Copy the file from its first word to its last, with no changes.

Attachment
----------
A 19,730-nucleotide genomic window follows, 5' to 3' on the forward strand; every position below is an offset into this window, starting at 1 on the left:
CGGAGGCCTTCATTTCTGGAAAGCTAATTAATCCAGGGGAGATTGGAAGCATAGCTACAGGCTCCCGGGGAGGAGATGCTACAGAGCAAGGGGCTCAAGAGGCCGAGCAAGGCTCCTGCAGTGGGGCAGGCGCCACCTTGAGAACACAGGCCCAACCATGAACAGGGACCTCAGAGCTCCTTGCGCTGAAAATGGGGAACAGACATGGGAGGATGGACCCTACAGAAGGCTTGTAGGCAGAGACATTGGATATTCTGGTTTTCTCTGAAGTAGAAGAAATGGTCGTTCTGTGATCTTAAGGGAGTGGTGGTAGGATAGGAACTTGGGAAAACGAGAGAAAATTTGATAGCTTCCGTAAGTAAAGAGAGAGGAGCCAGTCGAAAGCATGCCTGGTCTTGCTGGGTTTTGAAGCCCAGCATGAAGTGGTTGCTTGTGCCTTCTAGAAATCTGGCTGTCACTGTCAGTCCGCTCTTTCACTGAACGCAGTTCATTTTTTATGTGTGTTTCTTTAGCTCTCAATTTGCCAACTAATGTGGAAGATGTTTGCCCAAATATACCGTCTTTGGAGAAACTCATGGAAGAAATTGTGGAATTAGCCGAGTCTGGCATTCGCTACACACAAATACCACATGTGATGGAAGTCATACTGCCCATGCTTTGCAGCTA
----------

A 19,730-nucleotide genomic window follows, 5' to 3' on the forward strand; every position below is an offset into this window, starting at 1 on the left:
CGGAGGCCTTCATTTCTGGAAAGCTAATTAATCCAGGGGAGATTGGAAGCATAGCTACAGGCTCCCGGGGAGGAGATGCTACAGAGCAAGGGGCTCAAGAGGCCGAGCAAGGCTCCTGCAGTGGGGCAGGCGCCACCTTGAGAACACAGGCCCAACCATGAACAGGGACCTCAGAGCTCCTTGCGCTGAAAATGGGGAACAGACATGGGAGGATGGACCCTACAGAAGGCTTGTAGGCAGAGACATTGGATATTCTGGTTTTCTCTGAAGTAGAAGAAATGGTCGTTCTGTGATCTTAAGGGAGTGGTGGTAGGATAGGAACTTGGGAAAACGAGAGAAAATTTGATAGCTTCCGTAAGTAAAGAGAGAGGAGCCAGTCGAAAGCATGCCTGGTCTTGCTGGGTTTTGAAGCCCAGCATGAAGTGGTTGCTTGTGCCTTCTAGAAATCTGGCTGTCACTGTCAGTCCGCTCTTTCACTGAACGCAGTTCATTTTTTATGTGTGTTTCTTTAGCTCTCAATTTGCCAACTAATGTGGAAGATGTTTGCCCAAATATACCGTCTTTGGAGAAACTCATGGAAGAAATTGTGGAATTAGCCGAGTCTGGCATTCGCTACACACAAATACCACATGTGATGGAAGTCATACTGCCCATGCTTTGCAGCTA